Tech’s International Student Affairs Office is busy as the number of international students grows.
Within the last five years, Tech’s student body has grown. According to an e-mail from Alexis Pope, Tech’s assistant director of admissions, one of the biggest increases comes from the international freshman.
In Spring 2011, 53 international students were admitted while 188 international students were admitted in Spring 2012.
“Charles [Wilkerson] has been going out and recruiting more, like traveling to China and Vietnam, and going to career fairs to recruit students,” Amy Miller, Tech study abroad coordinator, said. “He wasn’t able to do that much before because we didn’t have enough staff here. As we have added on to the office and have more staff members, he has been able to go out and recruit more students.”
According to Miller, part of the growth comes from the international students who come from abroad to study and get a degree. Another influence is through word-of-mouth, with students telling their family and friends, spreading international awareness about Tech.
“We get mostly Saudi Arabian students,” Miller said. “We also get people from other countries including China, India, Kuwait and Brazil.”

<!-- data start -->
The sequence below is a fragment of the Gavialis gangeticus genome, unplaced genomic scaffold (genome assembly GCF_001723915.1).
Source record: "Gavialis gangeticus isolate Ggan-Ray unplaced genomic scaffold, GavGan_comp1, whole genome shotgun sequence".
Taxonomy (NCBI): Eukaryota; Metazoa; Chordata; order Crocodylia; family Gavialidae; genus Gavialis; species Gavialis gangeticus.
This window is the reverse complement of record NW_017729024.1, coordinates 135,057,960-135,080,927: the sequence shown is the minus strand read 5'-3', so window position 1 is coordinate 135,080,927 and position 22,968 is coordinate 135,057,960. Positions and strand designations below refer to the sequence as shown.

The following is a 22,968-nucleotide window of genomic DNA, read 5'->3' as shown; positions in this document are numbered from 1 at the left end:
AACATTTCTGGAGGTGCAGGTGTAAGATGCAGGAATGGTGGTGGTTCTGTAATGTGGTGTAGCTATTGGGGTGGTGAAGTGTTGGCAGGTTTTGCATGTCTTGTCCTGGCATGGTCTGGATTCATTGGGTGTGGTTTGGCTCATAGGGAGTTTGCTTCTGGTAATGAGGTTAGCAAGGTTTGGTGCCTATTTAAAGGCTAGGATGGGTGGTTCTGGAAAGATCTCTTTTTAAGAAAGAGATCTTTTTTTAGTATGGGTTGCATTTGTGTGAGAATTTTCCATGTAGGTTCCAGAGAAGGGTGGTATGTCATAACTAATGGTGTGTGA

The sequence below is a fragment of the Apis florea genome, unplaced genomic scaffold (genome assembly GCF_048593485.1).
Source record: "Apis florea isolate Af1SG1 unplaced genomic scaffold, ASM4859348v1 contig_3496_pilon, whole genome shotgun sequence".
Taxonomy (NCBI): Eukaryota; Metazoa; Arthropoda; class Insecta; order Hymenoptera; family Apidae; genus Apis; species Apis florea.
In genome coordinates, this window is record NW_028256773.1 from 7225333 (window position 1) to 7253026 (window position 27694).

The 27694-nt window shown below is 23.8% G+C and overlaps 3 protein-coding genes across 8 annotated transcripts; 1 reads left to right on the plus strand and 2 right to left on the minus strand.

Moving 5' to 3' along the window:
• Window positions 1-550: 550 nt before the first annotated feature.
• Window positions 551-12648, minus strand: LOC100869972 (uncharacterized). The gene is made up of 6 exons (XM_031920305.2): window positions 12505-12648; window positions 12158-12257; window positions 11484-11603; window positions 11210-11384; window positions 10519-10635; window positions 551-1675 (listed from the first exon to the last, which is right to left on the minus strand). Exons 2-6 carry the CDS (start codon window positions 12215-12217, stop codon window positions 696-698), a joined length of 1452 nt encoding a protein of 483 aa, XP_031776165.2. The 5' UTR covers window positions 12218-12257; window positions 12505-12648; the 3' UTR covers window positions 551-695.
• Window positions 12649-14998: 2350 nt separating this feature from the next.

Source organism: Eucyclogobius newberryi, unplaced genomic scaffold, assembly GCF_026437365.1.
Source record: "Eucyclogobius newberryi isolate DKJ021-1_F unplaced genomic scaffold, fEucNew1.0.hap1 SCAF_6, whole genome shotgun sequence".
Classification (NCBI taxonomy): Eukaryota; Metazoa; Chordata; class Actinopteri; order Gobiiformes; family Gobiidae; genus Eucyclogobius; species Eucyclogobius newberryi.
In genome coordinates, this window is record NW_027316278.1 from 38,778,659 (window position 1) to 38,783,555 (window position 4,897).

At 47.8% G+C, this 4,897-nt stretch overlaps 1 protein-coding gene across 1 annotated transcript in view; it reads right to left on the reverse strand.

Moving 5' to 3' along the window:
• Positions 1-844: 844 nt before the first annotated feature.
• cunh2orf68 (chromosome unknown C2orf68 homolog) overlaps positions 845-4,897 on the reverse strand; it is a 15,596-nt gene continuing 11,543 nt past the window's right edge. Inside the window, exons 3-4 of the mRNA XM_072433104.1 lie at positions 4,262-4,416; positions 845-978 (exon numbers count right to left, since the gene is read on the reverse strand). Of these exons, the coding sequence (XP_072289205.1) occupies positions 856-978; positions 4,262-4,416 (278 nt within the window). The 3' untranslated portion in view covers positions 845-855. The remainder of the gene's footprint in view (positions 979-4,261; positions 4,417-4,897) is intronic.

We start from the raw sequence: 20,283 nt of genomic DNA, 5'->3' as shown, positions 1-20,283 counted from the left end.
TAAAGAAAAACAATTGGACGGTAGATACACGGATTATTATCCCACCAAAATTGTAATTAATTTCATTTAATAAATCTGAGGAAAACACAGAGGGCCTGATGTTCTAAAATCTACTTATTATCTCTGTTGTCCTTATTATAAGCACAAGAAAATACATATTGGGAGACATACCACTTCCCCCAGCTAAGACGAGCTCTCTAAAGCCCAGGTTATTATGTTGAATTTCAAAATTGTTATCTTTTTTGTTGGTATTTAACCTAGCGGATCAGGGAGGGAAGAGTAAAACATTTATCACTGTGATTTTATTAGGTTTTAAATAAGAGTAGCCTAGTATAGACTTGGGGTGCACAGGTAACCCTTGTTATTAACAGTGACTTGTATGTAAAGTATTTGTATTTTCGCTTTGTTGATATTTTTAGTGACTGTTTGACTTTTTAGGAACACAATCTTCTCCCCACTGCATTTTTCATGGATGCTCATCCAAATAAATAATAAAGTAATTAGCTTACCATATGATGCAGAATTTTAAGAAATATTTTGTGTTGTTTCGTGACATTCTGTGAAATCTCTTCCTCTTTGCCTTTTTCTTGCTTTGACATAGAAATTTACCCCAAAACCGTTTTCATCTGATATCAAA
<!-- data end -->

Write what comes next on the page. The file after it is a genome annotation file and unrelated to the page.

According to Miller, there are several aspects that appeal to the international students, including an English language school on Tech’s campus and a less expensive tuition. With Tech being a smaller college and overseas from their home lands, students studying at the University will have a better chance of getting a job.
“Charles Wilkerson visits career fairs in places like China and Vietnam and other countries,” Miller said. “He also speaks to different schools about the engineering and business programs available on our campus. When he goes overseas to the career fairs, he gets a lot of attention specifically because we have a strong engineering department.”
Andrew Bleignier, Tech immigration specialist, said, “The Tennessee Board of Regents has allowed us to make agreements with agents that can help do the recruitment from abroad. Our director has been tasked to build good relationships with trustworthy individuals that can help provide us with applications for the students.”
According to Miller, one reason students come to Tech is to get different types of scholarships, including honors scholarships and other funding from their countries’ governments.
“All scholarships come from the outside. Some come from their governments to come here,” Miller said. “An example is almost all the Saudi Arabian students are on a full scholarship from their government. Also, several Brazilians are on a program called Science without Boarders, which allows them to study abroad and allows them to be here for a year.”
Bleignier said, “I’m bias. I think it’s absolutely wonderful in so many aspects. I think international students on campus add to an educational environment of sharing exploration with other students. I think more a diverse a campus is—not just of race, but of ages and backgrounds—benefits everyone in so many ways.”